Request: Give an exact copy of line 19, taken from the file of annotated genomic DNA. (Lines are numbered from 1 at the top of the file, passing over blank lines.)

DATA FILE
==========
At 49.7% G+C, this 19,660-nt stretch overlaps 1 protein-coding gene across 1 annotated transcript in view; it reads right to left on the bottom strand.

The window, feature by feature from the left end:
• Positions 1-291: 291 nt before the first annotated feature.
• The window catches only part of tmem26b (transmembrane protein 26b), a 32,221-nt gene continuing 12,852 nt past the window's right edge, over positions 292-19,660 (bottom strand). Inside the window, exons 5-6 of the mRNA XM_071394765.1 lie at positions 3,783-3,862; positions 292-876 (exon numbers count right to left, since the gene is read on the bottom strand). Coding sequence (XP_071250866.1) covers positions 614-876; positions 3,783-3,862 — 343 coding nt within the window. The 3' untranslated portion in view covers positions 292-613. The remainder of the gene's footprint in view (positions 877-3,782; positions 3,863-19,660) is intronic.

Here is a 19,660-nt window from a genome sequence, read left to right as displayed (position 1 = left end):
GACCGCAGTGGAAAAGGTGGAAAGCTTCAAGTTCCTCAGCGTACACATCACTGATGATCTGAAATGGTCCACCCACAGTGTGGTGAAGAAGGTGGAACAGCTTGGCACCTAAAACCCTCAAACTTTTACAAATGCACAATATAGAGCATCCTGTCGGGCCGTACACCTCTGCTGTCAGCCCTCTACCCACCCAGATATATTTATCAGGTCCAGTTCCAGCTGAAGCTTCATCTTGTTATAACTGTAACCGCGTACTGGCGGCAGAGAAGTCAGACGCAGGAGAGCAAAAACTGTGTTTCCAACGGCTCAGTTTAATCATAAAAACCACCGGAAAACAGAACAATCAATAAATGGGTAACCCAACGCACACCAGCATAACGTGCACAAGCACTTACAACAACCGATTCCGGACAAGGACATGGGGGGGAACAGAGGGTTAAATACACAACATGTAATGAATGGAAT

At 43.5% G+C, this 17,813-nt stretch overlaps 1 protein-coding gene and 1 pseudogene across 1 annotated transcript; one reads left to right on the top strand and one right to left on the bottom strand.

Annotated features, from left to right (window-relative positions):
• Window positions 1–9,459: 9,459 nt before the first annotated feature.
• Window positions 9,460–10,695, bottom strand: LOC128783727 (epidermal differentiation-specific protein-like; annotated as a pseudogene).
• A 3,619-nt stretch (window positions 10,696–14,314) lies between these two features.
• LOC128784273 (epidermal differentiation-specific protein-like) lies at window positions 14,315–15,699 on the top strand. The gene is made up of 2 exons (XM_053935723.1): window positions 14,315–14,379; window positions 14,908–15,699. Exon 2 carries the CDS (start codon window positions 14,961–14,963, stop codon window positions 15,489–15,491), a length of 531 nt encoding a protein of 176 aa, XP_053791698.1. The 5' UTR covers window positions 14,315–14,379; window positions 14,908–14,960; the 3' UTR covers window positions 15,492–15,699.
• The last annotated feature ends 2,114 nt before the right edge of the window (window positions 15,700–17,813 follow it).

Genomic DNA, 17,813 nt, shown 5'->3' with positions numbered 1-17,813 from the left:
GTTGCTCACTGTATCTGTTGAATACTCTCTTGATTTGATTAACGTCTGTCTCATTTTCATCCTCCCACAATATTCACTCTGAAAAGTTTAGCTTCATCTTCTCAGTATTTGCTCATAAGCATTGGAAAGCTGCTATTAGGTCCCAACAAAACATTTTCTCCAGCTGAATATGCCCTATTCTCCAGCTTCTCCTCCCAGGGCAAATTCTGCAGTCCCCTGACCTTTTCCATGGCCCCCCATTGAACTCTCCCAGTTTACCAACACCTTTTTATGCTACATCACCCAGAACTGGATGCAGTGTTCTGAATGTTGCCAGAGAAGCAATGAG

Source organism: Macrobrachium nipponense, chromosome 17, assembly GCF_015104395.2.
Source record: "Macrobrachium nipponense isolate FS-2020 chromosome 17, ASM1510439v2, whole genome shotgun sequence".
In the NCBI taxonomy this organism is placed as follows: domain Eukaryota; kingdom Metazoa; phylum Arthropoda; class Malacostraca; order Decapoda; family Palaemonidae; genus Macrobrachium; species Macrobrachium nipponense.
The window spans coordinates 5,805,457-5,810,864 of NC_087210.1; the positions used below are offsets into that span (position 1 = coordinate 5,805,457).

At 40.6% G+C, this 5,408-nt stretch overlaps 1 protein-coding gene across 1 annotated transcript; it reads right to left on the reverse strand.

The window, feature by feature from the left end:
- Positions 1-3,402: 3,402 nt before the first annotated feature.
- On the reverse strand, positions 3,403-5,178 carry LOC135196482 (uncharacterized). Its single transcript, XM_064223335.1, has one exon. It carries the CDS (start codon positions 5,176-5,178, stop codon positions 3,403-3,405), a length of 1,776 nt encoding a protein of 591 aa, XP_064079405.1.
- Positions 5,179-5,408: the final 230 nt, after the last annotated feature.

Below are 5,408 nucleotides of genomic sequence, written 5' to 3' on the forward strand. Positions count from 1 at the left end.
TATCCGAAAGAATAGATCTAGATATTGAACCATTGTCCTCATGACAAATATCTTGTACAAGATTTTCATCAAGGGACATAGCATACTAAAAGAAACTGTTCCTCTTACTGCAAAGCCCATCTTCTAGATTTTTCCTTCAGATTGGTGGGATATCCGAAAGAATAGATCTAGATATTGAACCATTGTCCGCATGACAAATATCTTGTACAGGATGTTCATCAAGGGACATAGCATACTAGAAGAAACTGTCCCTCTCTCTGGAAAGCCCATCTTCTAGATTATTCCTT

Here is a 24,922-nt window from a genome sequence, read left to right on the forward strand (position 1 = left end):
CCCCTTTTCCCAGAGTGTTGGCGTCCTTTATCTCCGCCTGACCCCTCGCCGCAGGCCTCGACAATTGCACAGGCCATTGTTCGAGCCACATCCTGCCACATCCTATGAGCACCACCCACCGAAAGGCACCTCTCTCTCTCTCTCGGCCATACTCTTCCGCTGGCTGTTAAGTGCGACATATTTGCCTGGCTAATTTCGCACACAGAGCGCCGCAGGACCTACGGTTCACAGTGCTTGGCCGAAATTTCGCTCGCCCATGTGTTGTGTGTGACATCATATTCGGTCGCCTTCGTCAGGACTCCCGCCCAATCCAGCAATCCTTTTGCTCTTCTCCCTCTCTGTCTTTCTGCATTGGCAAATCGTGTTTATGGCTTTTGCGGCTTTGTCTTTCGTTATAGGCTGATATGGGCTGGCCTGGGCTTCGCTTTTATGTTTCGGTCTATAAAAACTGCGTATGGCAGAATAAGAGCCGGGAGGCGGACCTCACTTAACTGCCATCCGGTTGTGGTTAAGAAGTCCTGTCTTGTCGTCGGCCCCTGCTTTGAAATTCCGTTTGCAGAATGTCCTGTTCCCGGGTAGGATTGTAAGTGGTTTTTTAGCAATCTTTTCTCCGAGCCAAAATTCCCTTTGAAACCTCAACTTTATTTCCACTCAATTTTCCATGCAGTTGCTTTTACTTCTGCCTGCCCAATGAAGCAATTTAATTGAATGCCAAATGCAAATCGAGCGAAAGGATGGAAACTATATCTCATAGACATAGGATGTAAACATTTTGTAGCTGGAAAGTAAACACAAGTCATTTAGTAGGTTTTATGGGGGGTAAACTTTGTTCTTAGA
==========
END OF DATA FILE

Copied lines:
The window spans coordinates 5,805,457-5,810,864 of NC_087210.1; the positions used below are offsets into that span (position 1 = coordinate 5,805,457).